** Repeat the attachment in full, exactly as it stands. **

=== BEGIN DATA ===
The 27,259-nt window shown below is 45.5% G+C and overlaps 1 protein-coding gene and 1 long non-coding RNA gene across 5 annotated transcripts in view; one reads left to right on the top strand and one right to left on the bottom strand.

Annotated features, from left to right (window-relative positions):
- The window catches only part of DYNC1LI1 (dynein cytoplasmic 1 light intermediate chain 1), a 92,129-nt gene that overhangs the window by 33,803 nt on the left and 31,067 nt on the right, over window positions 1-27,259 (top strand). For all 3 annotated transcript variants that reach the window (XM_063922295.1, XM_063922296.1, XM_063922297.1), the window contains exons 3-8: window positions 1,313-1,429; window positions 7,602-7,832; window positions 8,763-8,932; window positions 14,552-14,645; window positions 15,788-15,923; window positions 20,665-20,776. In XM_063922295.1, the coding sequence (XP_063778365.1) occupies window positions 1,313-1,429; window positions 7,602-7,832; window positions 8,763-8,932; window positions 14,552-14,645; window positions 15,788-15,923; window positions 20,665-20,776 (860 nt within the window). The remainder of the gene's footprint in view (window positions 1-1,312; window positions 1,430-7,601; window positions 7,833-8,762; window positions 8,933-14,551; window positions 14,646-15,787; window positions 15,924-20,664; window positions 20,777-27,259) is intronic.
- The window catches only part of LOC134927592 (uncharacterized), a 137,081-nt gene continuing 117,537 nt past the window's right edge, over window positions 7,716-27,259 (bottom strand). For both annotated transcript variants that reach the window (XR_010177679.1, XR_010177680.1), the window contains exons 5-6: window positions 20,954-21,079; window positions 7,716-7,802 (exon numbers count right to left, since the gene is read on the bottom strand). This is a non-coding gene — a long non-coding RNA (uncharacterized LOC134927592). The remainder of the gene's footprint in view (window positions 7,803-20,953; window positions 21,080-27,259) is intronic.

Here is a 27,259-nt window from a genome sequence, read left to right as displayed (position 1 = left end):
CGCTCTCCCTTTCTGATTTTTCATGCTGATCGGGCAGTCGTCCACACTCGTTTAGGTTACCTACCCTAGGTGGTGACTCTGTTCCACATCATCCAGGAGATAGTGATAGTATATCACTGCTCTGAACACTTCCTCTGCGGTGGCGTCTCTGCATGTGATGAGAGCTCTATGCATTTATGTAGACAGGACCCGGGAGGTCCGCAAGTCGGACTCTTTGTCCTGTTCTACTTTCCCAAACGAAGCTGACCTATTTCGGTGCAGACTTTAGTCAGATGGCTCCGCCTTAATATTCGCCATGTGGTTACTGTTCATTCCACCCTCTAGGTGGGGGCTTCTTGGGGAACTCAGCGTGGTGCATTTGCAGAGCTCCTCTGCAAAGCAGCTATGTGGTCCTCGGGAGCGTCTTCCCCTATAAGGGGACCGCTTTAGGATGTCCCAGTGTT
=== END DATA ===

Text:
The 27,259-nt window shown below is 45.5% G+C and overlaps 1 protein-coding gene and 1 long non-coding RNA gene across 5 annotated transcripts in view; one reads left to right on the top strand and one right to left on the bottom strand.

Annotated features, from left to right (window-relative positions):
- The window catches only part of DYNC1LI1 (dynein cytoplasmic 1 light intermediate chain 1), a 92,129-nt gene that overhangs the window by 33,803 nt on the left and 31,067 nt on the right, over window positions 1-27,259 (top strand). For all 3 annotated transcript variants that reach the window (XM_063922295.1, XM_063922296.1, XM_063922297.1), the window contains exons 3-8: window positions 1,313-1,429; window positions 7,602-7,832; window positions 8,763-8,932; window positions 14,552-14,645; window positions 15,788-15,923; window positions 20,665-20,776. In XM_063922295.1, the coding sequence (XP_063778365.1) occupies window positions 1,313-1,429; window positions 7,602-7,832; window positions 8,763-8,932; window positions 14,552-14,645; window positions 15,788-15,923; window positions 20,665-20,776 (860 nt within the window). The remainder of the gene's footprint in view (window positions 1-1,312; window positions 1,430-7,601; window positions 7,833-8,762; window positions 8,933-14,551; window positions 14,646-15,787; window positions 15,924-20,664; window positions 20,777-27,259) is intronic.
- The window catches only part of LOC134927592 (uncharacterized), a 137,081-nt gene continuing 117,537 nt past the window's right edge, over window positions 7,716-27,259 (bottom strand). For both annotated transcript variants that reach the window (XR_010177679.1, XR_010177680.1), the window contains exons 5-6: window positions 20,954-21,079; window positions 7,716-7,802 (exon numbers count right to left, since the gene is read on the bottom strand). This is a non-coding gene — a long non-coding RNA (uncharacterized LOC134927592). The remainder of the gene's footprint in view (window positions 7,803-20,953; window positions 21,080-27,259) is intronic.

Here is a 27,259-nt window from a genome sequence, read left to right as displayed (position 1 = left end):
CGCTCTCCCTTTCTGATTTTTCATGCTGATCGGGCAGTCGTCCACACTCGTTTAGGTTACCTACCCTAGGTGGTGACTCTGTTCCACATCATCCAGGAGATAGTGATAGTATATCACTGCTCTGAACACTTCCTCTGCGGTGGCGTCTCTGCATGTGATGAGAGCTCTATGCATTTATGTAGACAGGACCCGGGAGGTCCGCAAGTCGGACTCTTTGTCCTGTTCTACTTTCCCAAACGAAGCTGACCTATTTCGGTGCAGACTTTAGTCAGATGGCTCCGCCTTAATATTCGCCATGTGGTTACTGTTCATTCCACCCTCTAGGTGGGGGCTTCTTGGGGAACTCAGCGTGGTGCATTTGCAGAGCTCCTCTGCAAAGCAGCTATGTGGTCCTCGGGAGCGTCTTCCCCTATAAGGGGACCGCTTTAGGATGTCCCAGTGTT